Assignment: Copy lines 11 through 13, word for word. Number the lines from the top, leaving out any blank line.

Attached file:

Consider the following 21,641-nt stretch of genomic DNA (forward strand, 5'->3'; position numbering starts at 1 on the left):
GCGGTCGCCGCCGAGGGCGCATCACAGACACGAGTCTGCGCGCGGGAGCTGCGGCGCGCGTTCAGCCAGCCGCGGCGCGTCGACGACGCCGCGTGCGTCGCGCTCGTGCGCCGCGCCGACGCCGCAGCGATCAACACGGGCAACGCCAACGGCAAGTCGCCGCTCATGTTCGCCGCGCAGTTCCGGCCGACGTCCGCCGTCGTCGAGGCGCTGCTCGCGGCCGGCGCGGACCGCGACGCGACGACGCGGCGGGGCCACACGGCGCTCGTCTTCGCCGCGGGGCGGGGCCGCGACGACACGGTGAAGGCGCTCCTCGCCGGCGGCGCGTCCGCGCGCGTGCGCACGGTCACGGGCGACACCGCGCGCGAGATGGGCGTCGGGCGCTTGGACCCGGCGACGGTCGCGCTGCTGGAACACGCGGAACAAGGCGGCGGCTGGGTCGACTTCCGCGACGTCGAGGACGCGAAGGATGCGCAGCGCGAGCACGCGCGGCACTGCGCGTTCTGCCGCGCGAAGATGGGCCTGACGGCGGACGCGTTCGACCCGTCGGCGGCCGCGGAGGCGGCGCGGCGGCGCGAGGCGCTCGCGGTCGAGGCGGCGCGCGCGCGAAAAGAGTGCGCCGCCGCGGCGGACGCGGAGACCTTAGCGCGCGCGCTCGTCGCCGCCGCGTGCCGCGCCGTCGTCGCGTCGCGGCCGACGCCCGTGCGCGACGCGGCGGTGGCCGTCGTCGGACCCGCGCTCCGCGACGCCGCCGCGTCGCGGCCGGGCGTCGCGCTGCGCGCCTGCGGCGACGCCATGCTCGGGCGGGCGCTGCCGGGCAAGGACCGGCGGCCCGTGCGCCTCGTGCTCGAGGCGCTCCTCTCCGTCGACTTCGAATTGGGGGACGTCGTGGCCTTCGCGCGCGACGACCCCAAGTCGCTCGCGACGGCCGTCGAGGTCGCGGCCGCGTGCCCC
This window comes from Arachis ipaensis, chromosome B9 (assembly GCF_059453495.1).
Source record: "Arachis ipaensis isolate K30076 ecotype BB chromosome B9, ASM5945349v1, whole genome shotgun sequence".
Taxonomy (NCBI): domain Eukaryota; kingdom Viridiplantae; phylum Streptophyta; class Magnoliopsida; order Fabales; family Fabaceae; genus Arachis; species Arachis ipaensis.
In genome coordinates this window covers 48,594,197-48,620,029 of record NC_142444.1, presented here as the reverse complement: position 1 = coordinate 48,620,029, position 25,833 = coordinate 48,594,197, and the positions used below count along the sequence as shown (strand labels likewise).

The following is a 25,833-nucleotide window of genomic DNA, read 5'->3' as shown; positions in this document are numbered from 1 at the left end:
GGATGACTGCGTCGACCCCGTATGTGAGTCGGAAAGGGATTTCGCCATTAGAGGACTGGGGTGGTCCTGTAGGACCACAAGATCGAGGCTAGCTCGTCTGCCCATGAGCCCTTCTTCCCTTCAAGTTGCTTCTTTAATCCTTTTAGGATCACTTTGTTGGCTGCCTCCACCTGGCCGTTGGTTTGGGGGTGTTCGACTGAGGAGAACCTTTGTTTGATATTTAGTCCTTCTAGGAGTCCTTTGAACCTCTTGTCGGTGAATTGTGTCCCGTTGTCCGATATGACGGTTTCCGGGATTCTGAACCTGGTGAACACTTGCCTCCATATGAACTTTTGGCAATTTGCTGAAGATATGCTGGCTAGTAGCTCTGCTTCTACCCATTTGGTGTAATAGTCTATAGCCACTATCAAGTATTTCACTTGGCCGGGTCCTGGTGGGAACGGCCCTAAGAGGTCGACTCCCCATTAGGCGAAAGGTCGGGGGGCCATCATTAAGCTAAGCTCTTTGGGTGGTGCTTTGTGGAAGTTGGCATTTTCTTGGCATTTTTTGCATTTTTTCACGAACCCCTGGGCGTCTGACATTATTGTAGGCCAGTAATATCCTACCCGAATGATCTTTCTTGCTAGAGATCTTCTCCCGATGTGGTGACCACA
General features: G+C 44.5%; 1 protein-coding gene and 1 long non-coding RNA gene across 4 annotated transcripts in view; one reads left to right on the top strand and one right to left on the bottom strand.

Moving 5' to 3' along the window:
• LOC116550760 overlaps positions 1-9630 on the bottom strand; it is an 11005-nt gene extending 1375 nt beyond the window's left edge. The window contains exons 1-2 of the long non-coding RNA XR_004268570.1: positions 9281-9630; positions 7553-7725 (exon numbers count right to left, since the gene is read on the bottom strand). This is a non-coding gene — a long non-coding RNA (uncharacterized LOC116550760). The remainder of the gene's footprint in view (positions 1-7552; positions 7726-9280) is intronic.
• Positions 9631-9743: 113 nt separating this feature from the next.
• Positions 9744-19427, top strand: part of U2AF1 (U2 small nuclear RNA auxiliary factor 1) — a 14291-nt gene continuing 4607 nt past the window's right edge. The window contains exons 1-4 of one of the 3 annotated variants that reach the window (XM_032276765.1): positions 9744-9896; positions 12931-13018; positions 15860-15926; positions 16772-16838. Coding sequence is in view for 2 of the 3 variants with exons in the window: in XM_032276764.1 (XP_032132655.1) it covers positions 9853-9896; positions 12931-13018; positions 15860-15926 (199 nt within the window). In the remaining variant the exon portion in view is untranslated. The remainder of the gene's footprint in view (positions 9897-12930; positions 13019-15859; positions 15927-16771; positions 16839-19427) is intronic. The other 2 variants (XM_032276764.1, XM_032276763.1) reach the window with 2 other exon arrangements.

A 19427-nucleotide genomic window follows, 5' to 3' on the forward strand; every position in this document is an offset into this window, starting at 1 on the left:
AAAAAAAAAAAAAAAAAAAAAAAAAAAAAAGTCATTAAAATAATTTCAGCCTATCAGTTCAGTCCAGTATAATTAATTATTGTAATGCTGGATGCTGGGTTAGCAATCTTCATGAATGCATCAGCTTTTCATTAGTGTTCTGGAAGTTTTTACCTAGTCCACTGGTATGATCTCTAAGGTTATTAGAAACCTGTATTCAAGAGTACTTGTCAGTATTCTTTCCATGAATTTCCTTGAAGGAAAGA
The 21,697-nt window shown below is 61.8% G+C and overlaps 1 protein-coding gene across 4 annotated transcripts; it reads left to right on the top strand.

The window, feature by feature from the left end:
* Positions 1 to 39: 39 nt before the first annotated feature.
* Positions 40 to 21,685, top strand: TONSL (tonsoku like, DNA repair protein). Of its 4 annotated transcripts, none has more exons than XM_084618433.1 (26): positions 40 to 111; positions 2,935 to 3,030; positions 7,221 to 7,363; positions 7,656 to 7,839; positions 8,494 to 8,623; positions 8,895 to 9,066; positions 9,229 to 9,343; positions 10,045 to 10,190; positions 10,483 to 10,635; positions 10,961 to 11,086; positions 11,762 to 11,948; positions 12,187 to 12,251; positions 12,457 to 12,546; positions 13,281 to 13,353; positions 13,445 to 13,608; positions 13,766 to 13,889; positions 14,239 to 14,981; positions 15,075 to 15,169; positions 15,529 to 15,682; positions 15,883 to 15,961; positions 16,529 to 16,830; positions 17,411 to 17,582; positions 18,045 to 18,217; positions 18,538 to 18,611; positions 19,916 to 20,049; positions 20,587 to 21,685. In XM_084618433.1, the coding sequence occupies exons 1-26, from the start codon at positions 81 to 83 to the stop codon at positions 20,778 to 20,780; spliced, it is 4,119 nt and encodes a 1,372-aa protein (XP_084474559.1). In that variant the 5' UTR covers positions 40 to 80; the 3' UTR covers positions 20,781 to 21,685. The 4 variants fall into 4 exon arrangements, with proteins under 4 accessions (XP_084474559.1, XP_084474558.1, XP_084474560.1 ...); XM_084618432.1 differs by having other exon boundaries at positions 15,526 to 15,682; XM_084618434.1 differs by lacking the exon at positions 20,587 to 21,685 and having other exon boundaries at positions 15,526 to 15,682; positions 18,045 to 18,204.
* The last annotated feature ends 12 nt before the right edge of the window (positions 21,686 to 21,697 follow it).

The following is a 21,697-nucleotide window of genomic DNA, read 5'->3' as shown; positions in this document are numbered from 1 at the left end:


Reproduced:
• LOC116550760 overlaps positions 1-9630 on the bottom strand; it is an 11005-nt gene extending 1375 nt beyond the window's left edge. The window contains exons 1-2 of the long non-coding RNA XR_004268570.1: positions 9281-9630; positions 7553-7725 (exon numbers count right to left, since the gene is read on the bottom strand). This is a non-coding gene — a long non-coding RNA (uncharacterized LOC116550760). The remainder of the gene's footprint in view (positions 1-7552; positions 7726-9280) is intronic.
• Positions 9631-9743: 113 nt separating this feature from the next.
• Positions 9744-19427, top strand: part of U2AF1 (U2 small nuclear RNA auxiliary factor 1) — a 14291-nt gene continuing 4607 nt past the window's right edge. The window contains exons 1-4 of one of the 3 annotated variants that reach the window (XM_032276765.1): positions 9744-9896; positions 12931-13018; positions 15860-15926; positions 16772-16838. Coding sequence is in view for 2 of the 3 variants with exons in the window: in XM_032276764.1 (XP_032132655.1) it covers positions 9853-9896; positions 12931-13018; positions 15860-15926 (199 nt within the window). In the remaining variant the exon portion in view is untranslated. The remainder of the gene's footprint in view (positions 9897-12930; positions 13019-15859; positions 15927-16771; positions 16839-19427) is intronic. The other 2 variants (XM_032276764.1, XM_032276763.1) reach the window with 2 other exon arrangements.